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— Wilson says that sale would have provided a larger footprint for future developers. “If the City sold one portion to them, then they could get a tall building overlooking the canyon. Eventually, you could stick in a big condo complex, and the impact on Maple Canyon would be enormous.”

To Wilson’s surprise, in May of this year, Park and Recreation representative Debra Sharp showed up unannounced at the monthly meeting of the Uptown Planners to discuss options for Olive Park, despite the fact that the item was not on the agenda. Wilson said he felt as though the City was “passing a hot potato” to the planning group because the City wasn’t sure what to do with the land.

Wilson was even more astounded to see KUSI News investigative reporter Michael Turko arrive at the meeting to report on the issue.

Responding to the newfound interest from the City and local media, Wilson, along with fellow boardmember and law professor Don Liddell, took the initiative and spent the following months reviewing the court’s 1981 decision and visiting the city attorney’s office for advice.

Armed with new information and reassurance from the city attorney’s office, Wilson and Liddell were prepared to make a recommendation.

The City gave them four options to choose from. The first three involved selling all or portions of the park to Brandon. The last option included charging Brandon rent for his use of the land, as well as enlarging the park through a City purchase of two adjacent vacant lots to form a one-acre park called Wood/McKee Community Park.

In August, Uptown Planners voted 13–0 in favor of the last proposition.

Mark Brandon, son of Milan Brandon, says there are some misconceptions about the property and how his family has managed it over the years. “One of the pieces of misinformation is the idea that the McKees and the Woods gave the property to the City as a gift,” explains Brandon. “It’s a misleading way to portray it. What really happened was all of the families were using Olive Park, or then Olive Street, to get to their properties, just as we use it today. Somewhere along the way, one of the families suggested to the City that they close the paper street. If the City closed the paper street, then the homeowners agreed not to take the property. What they proposed to the City was, if you close the street, when the property comes to us we will give it back to the City and the City would keep it as a park. So that’s how the property got created as Olive Park. When that happened, the families still used the land exactly as they had before, and everyone just used it that way for decades. Nothing really changed. When we bought our property, we bought it with the understanding that we would always continue to use it the same way they had.

“Our position is we are not taking anything from the City, and we shouldn’t be paying rent on this,” says Brandon. “It’s an established access to our property that existed long before we bought it, and it’s the only way to get into our garage. At this point, we’re concerned with what to do because so many people have gotten involved in this recently. Frankly, the City hasn’t come to us — we’ve been hearing about all this from everyone else. We’re getting hit from all different directions on this.”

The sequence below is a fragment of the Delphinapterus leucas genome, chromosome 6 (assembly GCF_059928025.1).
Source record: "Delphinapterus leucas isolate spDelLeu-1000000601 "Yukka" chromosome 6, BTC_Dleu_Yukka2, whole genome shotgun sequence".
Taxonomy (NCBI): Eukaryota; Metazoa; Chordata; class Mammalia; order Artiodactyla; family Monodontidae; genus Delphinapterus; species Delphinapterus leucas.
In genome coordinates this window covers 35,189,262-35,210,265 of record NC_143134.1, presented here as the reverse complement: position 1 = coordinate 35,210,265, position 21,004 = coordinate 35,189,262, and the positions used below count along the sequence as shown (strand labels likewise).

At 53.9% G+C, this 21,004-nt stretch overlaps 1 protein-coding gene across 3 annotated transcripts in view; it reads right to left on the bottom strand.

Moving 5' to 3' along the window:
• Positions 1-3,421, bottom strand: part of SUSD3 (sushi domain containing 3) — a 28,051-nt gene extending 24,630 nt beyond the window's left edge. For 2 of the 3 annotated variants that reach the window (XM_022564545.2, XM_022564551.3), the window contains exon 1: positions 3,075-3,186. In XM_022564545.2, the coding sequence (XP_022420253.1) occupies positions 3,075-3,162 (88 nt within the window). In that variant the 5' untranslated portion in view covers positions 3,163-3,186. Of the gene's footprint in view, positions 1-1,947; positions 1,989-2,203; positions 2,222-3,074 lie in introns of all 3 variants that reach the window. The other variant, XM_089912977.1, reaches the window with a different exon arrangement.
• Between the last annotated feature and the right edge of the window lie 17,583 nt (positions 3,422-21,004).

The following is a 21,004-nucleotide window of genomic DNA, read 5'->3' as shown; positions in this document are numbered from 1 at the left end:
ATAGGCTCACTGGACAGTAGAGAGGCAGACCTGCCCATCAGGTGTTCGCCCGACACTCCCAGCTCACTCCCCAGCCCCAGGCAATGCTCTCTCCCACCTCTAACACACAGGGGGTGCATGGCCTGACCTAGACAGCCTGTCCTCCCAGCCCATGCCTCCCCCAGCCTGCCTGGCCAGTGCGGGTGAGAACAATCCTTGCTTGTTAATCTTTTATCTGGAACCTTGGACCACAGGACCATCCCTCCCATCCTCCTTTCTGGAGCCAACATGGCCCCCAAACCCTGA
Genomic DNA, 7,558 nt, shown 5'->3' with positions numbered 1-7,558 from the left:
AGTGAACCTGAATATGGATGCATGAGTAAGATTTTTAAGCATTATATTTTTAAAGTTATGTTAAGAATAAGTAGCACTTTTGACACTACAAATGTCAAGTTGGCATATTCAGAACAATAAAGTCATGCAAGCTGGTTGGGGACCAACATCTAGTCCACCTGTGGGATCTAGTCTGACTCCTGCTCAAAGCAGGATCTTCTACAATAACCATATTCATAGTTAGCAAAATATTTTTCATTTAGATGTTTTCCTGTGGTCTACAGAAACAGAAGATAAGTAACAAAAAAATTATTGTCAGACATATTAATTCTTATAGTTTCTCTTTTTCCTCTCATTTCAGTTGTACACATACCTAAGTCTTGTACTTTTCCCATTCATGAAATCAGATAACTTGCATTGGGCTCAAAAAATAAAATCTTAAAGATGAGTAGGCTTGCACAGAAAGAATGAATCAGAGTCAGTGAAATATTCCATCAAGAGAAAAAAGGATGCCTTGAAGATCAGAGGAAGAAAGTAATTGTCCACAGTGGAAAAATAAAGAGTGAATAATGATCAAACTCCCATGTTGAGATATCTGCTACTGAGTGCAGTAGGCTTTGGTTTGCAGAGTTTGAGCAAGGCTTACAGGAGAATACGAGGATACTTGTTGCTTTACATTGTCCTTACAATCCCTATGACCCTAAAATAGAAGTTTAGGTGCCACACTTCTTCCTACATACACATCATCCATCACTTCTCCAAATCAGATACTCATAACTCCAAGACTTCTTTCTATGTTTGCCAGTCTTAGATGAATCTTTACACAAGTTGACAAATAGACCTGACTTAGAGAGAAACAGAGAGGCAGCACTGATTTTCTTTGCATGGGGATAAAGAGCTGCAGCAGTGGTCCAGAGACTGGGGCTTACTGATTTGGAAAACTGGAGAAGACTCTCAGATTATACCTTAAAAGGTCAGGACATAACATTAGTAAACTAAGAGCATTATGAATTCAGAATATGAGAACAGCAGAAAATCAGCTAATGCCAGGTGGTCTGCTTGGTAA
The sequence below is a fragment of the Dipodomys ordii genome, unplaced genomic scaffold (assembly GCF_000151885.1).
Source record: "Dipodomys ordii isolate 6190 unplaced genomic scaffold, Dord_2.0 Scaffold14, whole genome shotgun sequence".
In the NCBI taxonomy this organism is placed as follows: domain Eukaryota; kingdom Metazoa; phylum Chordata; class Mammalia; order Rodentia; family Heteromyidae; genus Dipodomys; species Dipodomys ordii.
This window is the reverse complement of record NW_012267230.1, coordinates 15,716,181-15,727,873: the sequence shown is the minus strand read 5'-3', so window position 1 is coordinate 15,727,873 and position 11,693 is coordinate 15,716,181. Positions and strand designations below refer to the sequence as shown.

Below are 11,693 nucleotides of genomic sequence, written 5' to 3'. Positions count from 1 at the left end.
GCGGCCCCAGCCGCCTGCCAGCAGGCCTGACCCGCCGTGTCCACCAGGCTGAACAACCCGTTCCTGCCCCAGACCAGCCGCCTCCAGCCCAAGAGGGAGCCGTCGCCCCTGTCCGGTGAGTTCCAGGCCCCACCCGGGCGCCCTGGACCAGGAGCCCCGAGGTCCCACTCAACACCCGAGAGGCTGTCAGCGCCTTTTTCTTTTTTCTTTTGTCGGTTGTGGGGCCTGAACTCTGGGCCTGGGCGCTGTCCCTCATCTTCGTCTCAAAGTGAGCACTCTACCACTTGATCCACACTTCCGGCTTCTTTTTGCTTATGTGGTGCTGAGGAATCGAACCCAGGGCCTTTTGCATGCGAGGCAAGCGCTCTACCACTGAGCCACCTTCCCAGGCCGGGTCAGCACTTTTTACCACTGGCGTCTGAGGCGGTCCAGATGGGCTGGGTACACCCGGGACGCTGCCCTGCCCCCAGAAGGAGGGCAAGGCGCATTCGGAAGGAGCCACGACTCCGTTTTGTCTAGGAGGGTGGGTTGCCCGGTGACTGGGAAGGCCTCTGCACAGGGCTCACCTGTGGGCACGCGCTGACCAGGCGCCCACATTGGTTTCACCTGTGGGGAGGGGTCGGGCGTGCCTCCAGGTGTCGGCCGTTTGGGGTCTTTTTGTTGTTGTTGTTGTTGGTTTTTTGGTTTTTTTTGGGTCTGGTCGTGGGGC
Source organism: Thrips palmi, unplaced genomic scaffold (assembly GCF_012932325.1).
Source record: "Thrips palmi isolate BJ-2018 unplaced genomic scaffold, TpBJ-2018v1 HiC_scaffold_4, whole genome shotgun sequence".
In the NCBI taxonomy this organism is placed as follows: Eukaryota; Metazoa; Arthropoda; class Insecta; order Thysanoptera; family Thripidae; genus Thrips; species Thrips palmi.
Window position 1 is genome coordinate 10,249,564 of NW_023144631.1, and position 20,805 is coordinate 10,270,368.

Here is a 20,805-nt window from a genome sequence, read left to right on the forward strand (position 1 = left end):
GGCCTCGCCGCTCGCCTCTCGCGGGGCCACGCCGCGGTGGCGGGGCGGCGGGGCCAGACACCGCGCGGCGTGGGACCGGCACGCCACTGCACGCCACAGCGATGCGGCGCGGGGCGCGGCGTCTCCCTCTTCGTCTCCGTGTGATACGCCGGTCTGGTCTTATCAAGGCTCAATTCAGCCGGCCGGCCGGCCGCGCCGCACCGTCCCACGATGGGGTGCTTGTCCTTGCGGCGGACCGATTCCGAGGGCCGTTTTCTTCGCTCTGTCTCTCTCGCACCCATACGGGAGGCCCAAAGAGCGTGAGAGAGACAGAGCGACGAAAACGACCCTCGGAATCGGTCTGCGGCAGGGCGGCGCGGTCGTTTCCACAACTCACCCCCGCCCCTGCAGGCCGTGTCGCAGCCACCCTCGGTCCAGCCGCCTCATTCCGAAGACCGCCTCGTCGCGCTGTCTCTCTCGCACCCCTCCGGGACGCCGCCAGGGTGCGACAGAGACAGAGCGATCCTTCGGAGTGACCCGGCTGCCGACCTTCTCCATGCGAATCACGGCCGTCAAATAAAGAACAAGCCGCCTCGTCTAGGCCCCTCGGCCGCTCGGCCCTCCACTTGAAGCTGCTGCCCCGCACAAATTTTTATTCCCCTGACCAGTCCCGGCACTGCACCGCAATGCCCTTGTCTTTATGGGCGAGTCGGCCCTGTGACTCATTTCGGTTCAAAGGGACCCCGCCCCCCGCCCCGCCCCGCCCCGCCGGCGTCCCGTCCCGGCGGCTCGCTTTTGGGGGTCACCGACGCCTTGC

The Brandons feel that they have been fighting for access to their garage the entire 40 years they’ve been there. “It just means there would probably be another lawsuit. We’re in the neighborhood too — we’ve been here for four decades — and we like the idea of a park here. There’s been talk to take some of the other property and use some of that land for it. We’d support that, but no one has come to us.”

Councilmember Kevin Faulconer favors the establishment of a new Olive Park. “I will be working with them [Uptown Planners] and the rest of the community when we figure out the best options for the site,” he says. “Parks are very important, and getting new parks is good for every community. Earlier this year, we became aware of the renewed community effort to pursue the park, so I think it’s taking on a lot of momentum.”

According to Wilson, the Bankers Hill/Park West Community Association, a citizens’ group that works on neighborhood issues, formed a task force in September to make sure Olive Park isn’t once again forgotten, and Wilson vows to push the City forward with buying the adjacent lots for parkland. “The City will move forward, but we need to push them to make this happen,” he says. “We’re going to take the ball and run with this in Banker’s Hill.”

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KLoEditor Feb. 12, 2015 @ 4:28 p.m.

The City does whatever it wants with dedicated parkland despite any laws that say the public must vote for any changes. Just look at what happened with the Barrio Logan library. They planted that library on dedicated parkland, and took more dedicated parkland for parking without a vote by the public. It was a deal between Inzunza and Bersin, as if they owned the land and could do whatever they wanted with it. They buttered it through by claiming a greater good for the community. So? Good or bad, the law is the law.

But the city doesn't obey its own laws, neither do any of its officials, PMSL.


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